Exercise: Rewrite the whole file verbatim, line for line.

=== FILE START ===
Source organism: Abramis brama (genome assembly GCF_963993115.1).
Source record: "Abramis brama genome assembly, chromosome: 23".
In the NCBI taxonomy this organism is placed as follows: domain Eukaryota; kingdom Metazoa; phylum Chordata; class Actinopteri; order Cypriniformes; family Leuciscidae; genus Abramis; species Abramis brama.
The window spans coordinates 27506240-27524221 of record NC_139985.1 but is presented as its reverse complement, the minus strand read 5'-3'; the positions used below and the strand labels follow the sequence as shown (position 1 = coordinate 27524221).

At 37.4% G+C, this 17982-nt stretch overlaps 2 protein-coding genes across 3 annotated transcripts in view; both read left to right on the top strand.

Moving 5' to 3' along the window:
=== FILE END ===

Source organism: Abramis brama (genome assembly GCF_963993115.1).
Source record: "Abramis brama genome assembly, chromosome: 23".
In the NCBI taxonomy this organism is placed as follows: domain Eukaryota; kingdom Metazoa; phylum Chordata; class Actinopteri; order Cypriniformes; family Leuciscidae; genus Abramis; species Abramis brama.
The window spans coordinates 27506240-27524221 of record NC_139985.1 but is presented as its reverse complement, the minus strand read 5'-3'; the positions used below and the strand labels follow the sequence as shown (position 1 = coordinate 27524221).

At 37.4% G+C, this 17982-nt stretch overlaps 2 protein-coding genes across 3 annotated transcripts in view; both read left to right on the top strand.

Moving 5' to 3' along the window: